If you have other ideas, comments, or questions, please leave them below!
If you have other ideas, comments, or questions, please leave them below!
 Gershoff, E. T., & Font, S. A. (2016). Corporal Punishment in U.S. Public Schools: Prevalence, Disparities in Use, and Status in State and Federal Policy. Social policy report, 30, 1.; See also https://www.nytimes.com/2018/12/13/us/corporal-punishment-school-tennessee.html
 http://www.endcorporalpunishment.org/wp-content/uploads/country-reports/USA.pdf (citing: Ipsos Poll Conducted for Reuters: Corporal Punishment Topline (2014)).
(Citing the latest data available from the Education Department’s Office for Civil Rights).
 Godwin, S. (2011). Children's oppression, rights, and liberation. Nw. Interdisc. L. Rev., 4, 247, 289.
 Godwin, S. (2011). Children's oppression, rights, and liberation. Nw. Interdisc. L. Rev., 4, 247.
 Ingraham v Wright, 430 U.S. 651 (1977)
 See, e.g., Woodhouse, B. B. (2010). Hidden in plain sight: The tragedy of children's rights from Ben Franklin to Lionel Tate (Vol. 8). Princeton University Press.
 Child Welfare Information Gateway. (2020). Child maltreatment 2018: Summary of key findings. Washington, DC: U.S. Department of Health and Human Services, Administration for Children and Families, Children's Bureau. Available at https://www.childwelfare.gov/pubPDFs/canstats.pdf.
 See Gershoff, E. T., & Bitensky, S. H. (2007). The case against corporal punishment of children: Converging evidence from social science research and international human rights law and implications for US public policy. Psychology, Public Policy, and Law, 13(4), 231. See also Godsoe, C. (2017). Redefining parental rights: The case of corporal punishment. Const. Comment., 32, 281.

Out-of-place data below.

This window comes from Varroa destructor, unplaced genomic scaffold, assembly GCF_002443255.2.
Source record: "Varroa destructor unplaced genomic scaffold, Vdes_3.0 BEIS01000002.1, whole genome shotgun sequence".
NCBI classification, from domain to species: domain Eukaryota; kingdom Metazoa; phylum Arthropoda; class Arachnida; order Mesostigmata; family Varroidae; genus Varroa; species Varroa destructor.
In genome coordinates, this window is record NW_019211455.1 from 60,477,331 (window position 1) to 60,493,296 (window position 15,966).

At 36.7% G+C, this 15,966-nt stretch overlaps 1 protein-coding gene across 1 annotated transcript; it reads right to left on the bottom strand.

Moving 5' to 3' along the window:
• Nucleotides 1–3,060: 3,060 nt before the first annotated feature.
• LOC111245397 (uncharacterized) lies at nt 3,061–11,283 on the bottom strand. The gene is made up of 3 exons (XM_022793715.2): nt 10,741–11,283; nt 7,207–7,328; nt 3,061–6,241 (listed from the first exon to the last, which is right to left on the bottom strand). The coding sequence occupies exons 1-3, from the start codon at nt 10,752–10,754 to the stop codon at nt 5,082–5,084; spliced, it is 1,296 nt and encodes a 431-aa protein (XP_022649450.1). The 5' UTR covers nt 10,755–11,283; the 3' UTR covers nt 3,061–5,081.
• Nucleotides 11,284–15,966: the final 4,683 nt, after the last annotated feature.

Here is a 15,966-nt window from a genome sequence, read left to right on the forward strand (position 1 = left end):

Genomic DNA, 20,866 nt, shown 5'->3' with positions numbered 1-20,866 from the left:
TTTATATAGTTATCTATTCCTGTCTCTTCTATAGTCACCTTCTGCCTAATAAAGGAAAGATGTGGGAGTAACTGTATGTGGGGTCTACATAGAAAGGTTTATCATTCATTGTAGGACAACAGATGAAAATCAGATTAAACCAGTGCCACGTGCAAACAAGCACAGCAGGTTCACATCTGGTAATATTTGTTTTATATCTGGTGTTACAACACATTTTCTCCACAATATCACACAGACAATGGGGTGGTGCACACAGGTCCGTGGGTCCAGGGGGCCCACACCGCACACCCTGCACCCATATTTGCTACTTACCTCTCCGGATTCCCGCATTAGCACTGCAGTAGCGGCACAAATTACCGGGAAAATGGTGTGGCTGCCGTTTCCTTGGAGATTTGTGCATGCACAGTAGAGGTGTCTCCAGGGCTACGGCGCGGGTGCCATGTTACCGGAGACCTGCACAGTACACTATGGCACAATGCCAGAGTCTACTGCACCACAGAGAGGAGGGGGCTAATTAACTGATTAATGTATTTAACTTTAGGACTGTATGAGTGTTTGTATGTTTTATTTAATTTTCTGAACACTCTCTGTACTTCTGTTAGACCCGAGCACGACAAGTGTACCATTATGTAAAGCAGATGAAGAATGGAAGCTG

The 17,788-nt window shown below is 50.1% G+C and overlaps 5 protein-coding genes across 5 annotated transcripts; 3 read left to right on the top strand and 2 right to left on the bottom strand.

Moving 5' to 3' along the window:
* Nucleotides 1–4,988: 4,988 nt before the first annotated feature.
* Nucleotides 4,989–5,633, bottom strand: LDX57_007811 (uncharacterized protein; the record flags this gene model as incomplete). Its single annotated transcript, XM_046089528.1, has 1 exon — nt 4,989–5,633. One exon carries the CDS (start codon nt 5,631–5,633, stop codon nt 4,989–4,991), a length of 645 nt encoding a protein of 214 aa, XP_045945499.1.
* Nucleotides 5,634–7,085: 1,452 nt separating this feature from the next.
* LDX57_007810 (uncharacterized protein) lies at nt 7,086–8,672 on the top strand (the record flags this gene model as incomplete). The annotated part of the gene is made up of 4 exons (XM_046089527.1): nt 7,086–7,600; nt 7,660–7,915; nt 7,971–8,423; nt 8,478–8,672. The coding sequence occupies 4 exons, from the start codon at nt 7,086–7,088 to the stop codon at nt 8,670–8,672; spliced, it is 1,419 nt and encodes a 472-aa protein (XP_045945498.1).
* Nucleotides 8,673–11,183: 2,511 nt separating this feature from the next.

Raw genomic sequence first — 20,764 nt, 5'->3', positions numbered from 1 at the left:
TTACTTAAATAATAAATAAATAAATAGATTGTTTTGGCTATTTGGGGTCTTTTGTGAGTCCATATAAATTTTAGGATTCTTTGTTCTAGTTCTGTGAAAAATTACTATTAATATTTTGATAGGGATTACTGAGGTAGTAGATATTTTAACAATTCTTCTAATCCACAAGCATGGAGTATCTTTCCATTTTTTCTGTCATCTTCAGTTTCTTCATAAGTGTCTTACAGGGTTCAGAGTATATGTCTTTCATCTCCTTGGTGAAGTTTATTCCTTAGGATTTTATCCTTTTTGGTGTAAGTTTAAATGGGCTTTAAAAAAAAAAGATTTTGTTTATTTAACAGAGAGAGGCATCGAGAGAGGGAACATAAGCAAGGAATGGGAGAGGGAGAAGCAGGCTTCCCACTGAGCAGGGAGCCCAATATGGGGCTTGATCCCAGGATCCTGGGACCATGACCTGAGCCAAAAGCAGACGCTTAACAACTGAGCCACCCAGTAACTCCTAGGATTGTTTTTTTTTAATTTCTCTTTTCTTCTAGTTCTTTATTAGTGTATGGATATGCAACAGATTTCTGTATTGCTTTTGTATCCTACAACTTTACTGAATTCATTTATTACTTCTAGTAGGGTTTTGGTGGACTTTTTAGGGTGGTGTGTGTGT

https://www.who.int/topics/violence/Global-Initiative-to-End-All-Corporal-Punishment-of-Children-GAP2-violence.pdf (citing Global Initiative to End All Corporal Punishment of Children (2015), Corporal punishment of children: review of research on its impact and associations, Working paper, London: Global Initiative to End All Corporal Punishment of Children).
 Elgar FJ, Donnelly PD, Michaelson V, et al. Corporal punishment bans and physical fighting in adolescents: an ecological study of 88 countries. BMJ Open 2018.
 For a list of these groups, see: https://www.endhitting.org/partnering-organizations